Futurama Review: Barfapalooza
If there's any moral to be taken from "Fun on a Bun" it is that drunken rowdiness is far superior to a classy gathering. Because the latter just leads to thinking you just ate your ex, then neanderthals will rise up, and prize-winning chefs will be murdered by a homicidal robot.
You know, the kind that Aesop wrote about.
This was a Fry and Leela episode, the kind that forms the emotional backbone of this show. Their relationship (or lack thereof) has been the catalyst for some of its most heart-wrenching and satisfying moments. They are what makes watching this series so much more satisfying than Family Guy, which in modern times has developed a nasty misanthropic streak that's occasionally hard to watch.
Futurama makes fun of its characters, and is certainly a goofy show at heart, but it has pathos.
So, on a critical level, I will say that it didn't register that deeply: Fry wasn't actually going to wind up being chopped up into sausage because of course he isn't going to die. Putting untouchable main characters into seeming mortal peril is one of the most annoying tropes that TV shows continue to use. This isn't even the first time since the Comedy Central revival that a similar story framework has been used, either.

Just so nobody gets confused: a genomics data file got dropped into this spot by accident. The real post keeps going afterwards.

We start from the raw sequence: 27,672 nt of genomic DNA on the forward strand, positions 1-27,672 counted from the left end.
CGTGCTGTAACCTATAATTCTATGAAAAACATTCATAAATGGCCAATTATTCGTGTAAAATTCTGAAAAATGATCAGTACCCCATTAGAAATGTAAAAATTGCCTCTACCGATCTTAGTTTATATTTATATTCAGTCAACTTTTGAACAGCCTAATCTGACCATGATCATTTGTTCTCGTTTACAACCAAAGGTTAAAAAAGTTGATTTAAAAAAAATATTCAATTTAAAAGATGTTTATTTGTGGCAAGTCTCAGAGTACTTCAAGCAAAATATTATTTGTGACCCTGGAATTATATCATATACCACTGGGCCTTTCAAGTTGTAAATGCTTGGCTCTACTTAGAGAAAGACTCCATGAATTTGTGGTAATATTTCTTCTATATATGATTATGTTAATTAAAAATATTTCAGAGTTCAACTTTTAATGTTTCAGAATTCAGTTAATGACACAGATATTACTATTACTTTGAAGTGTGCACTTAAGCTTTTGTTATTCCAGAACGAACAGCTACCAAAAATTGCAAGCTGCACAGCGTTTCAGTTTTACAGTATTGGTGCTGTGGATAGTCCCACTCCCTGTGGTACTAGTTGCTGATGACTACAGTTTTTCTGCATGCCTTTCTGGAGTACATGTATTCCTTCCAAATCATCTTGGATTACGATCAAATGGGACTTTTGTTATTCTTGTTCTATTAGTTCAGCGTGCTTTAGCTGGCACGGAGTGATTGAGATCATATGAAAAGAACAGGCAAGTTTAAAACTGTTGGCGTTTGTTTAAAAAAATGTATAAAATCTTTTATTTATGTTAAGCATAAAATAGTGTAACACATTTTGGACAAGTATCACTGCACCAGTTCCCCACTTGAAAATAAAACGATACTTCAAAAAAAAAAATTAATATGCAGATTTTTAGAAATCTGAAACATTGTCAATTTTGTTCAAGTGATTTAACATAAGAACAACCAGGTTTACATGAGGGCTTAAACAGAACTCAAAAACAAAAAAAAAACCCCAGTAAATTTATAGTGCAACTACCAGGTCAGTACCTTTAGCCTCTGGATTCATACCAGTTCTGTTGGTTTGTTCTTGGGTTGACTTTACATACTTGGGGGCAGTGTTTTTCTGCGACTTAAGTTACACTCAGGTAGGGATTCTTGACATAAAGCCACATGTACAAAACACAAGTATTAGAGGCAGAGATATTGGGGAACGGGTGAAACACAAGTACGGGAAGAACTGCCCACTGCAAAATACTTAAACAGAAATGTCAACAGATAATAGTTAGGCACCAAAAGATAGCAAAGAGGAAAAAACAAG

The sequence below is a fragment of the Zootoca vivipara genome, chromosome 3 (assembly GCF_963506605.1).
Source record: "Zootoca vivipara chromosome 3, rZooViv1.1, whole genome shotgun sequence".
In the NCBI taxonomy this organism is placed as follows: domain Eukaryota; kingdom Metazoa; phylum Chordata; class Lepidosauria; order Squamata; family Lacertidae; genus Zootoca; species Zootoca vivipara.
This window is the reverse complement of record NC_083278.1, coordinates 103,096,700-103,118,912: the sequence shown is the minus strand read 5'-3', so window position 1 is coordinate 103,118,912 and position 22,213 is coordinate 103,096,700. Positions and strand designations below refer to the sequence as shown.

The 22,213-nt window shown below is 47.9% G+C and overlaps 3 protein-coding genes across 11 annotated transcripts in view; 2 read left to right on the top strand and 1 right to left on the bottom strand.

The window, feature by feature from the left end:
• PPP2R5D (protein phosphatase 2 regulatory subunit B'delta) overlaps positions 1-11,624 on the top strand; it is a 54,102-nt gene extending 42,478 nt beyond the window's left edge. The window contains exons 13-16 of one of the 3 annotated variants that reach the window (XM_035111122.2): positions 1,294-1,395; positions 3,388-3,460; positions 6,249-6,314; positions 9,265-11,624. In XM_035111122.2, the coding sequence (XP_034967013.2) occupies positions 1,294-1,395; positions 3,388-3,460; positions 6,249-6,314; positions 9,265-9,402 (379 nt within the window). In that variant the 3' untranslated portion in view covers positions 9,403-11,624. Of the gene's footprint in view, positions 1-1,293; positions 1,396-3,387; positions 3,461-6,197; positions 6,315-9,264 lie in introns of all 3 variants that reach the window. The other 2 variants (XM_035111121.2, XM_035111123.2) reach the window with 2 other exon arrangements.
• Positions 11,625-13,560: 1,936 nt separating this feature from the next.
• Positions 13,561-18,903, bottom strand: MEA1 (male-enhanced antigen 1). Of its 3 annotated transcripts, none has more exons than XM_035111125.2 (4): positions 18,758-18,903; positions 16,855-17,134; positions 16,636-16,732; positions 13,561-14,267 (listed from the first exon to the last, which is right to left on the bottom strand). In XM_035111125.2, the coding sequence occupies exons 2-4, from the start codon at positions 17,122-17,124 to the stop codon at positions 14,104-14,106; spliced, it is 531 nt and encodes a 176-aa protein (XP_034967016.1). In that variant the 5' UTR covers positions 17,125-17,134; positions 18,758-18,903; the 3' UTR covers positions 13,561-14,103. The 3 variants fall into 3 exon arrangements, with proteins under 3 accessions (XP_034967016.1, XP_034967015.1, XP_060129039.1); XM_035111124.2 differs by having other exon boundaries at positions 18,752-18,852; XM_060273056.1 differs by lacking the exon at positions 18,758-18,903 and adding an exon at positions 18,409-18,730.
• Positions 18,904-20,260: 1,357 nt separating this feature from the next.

Yet I continue to find these scenes extremely touching. The kiss between Fry and Leela was the most passionate moment between the two of them since they had sex in Professor Farnsworth and Zoidberg's bodies in "The Prisoner of Benda" and I still can't believe that was an actual thing that happened.
The Hermes and "slow sloth trying to attack him" bit was overly-long and funny in the way that these kinds of overly-long bits should be. Bender's misadventures as a sausage chef felt like they should netted a callback to his days in "The 30% Iron Chef" but, hey, shows don't necessarily need to be referencing past episodes when they show plenty of evidence that they respect their continuity.
For example, there were plenty of snapshots of Fry and Leela moments in the background of her brain when she regained her memory. That's good enough for me.
And, really, that's the best way to describe this episode. It was imperfect, but full of the heart and humor that are so endearing. I left feeling satisfied, and in the end, that's why I keep watching.